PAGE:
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Tags: Naroff | fed | economy | GDP

Naroff: GDP Numbers Soft, But No Threat of Another Recession

Friday, 27 July 2012 11:20 AM EDT

The U.S. gross domestic product grew 1.5 percent in the second quarter, according to an advance estimate from the Commerce Department, sluggish but strong to keep the Federal Reserve on the sidelines at least for now, says Joel Naroff, chief economist at Naroff Economic Advisors.

The number met expectations, which should put to rest concerns the Fed will feel compelled to stimulate the economy via a round of quantitative easing (QE), which are bond purchases by the central bank that pump liquidity into the economy to spur recovery and job creation.

“I think the Fed is very much aware that there’s not a whole lot that they can do by coming up with another QE. You know, we’re looking at a situation where the economy is obviously not growing very well, but at the same time there doesn’t seem to be any threat that the economy is going to move into a recession,” Naroff tells CNBC.

Editor's Note: Economist Unapologetically Calls Out Bernanke, Obama for Mishandling Economy. See What They Did

“This kind of growth rate is soft, but there are other factors out there that the Fed can’t change. The Fed’s not going to change the problems that are being created by the fiscal cliff and the lack of confidence that that is causing,” Naroff adds, referring to the so-called fiscal cliff, a combination of tax hikes and automatic cuts to government spending that kick in on Jan. 1, 2013, that if left unchecked, could siphon over $500 billion out of the economy next year and send the country back into a recession.

Fed officials have said they remain ready to intervene with QE should the economy deteriorate.

Supporters of QE say the tool steers the country away from deflationary decline and creates a wealth effect that pumps up stock prices and encourages investment and hiring.

Critics say the move is printing money out of thin air that sows the seeds for inflation down the road.

Since the economy slid into a recession over four years ago, the Fed has rolled out two rounds of QE, referred to as QE1 and QE2, buying $2.3 trillion in mortgage-backed securities and Treasury securities from banks in the process.

The U.S. central bank has also rolled out a $400 billion program that shuffles its Treasury holdings, known as Operation Twist, later expanding it by another $267 billion.

Under Operation Twist, the Fed purchases longer-duration Treasury securities in the market while selling an equal amount of shorter-duration Treasury securities with the aim of keeping interest rates low.

The economy has seen some improvements in recent months, including improving demand for services, which represents a big portion of total U.S. economic output.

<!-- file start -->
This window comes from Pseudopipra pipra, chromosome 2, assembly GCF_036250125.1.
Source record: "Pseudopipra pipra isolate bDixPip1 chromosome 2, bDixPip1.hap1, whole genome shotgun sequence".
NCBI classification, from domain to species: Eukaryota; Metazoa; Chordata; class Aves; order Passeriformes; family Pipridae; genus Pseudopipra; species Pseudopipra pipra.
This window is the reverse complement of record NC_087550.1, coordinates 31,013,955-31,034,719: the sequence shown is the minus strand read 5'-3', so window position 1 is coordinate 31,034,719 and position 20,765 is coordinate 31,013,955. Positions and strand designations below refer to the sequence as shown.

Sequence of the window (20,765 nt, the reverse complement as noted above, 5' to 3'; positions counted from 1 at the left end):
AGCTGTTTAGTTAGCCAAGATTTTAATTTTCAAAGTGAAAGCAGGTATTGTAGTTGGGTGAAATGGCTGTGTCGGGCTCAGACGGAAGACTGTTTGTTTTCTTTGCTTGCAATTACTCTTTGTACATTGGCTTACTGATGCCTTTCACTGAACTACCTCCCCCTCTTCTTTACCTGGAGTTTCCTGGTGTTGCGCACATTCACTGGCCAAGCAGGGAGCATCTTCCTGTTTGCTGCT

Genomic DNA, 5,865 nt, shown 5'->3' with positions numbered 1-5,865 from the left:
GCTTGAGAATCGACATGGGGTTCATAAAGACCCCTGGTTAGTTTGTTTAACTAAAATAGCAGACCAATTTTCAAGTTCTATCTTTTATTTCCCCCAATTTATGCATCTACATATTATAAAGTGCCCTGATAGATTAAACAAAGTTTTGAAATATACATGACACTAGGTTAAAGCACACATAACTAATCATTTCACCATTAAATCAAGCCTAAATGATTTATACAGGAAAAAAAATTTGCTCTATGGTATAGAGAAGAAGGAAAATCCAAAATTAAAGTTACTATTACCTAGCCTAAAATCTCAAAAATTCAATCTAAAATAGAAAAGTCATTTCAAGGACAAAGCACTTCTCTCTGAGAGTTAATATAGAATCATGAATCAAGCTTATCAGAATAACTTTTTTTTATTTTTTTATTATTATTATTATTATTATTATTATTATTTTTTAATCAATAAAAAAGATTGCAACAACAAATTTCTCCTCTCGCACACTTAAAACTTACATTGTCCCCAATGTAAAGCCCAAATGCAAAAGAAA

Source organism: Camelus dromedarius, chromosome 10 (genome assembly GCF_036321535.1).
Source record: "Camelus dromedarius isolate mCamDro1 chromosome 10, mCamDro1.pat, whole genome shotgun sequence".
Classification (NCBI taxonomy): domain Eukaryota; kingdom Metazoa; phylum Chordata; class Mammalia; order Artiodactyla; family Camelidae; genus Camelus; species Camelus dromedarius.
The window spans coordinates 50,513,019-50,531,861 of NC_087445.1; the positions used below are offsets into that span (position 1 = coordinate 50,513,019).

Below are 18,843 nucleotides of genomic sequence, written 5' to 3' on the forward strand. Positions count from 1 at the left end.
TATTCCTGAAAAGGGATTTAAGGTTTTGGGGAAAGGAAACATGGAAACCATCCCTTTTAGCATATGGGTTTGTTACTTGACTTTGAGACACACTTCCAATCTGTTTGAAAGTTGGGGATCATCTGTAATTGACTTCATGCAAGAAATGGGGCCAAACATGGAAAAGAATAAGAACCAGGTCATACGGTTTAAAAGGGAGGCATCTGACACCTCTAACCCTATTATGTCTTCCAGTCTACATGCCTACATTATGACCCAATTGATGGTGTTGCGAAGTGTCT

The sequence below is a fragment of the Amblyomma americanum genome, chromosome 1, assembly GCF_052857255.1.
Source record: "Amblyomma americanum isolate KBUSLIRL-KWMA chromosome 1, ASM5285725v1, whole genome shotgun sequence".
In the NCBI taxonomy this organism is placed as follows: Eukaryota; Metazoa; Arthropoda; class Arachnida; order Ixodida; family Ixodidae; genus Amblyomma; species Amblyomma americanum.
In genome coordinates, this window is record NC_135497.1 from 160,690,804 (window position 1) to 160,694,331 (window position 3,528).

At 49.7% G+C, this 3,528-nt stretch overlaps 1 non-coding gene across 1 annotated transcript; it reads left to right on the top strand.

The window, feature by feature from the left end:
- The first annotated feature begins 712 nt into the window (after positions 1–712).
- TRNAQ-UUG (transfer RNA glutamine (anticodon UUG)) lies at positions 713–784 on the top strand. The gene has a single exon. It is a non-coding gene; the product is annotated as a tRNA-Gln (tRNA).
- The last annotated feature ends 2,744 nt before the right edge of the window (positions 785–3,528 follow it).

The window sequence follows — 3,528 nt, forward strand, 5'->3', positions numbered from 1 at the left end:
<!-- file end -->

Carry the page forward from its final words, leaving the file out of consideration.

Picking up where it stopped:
“That’s been the missing link in this whole recovery,” Naroff says.

“It’s 65 percent of spending and 45 percent of the economy — that’s beginning to come back.”

The service sector of the economy grew 1.9 percent in the second quarter, according to the government’s GDP data.

Editor's Note: Economist Unapologetically Calls Out Bernanke, Obama for Mishandling Economy. See What They Did

“Right now, unless we see that this economy falters further in the third quarter, I don’t see why the Fed has to do a whole lot. They can continue the Twist program if they want to,” Naroff states.

“I don’t see any sort of QE3 coming down the pike and that’s all I’m expecting them to say when they meet.” The Federal Open Market Committee is scheduled to meet July 31 and Aug. 1.

Still, the GDP numbers indicate the economy is far from charging ahead on its road to recovery, other experts point out.

“It’s not far off economist expectations but I think it’s disappointing for the future of the economy,” Glenn Hubbard, former chairman of the Council of Economic Advisers and dean of the Columbia Business School, tells CNBC.

“We’re likely to see another middling employment report. When you have GDP growth so sluggish it’s hard to have a vigorous employment recovery. It’s got to be about growth,” he notes.

The government revised first-quarter GDP figures up to 2 percent from 1.9 percent.

Other experts point out the Fed could roll out a third round of easing, which would send stocks rising and the dollar weakening, though such a policy wouldn’t make much of an impact.

Fed stimulus tools work by lowering interest rates, though borrowing costs are already low across much of the economy.

Most Americans are paying off debts and not spending.

“The Fed may unleash another round of QE soon, but the real question is how much positive impact it will have amid a backdrop of ongoing household deleveraging,” says Kathy Bostjancic, an economist at the Conference Board, according to Reuters.

Editor's Note: Economist Unapologetically Calls Out Bernanke, Obama for Mishandling Economy. See What They Did

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Friday, 27 July 2012 11:20 AM
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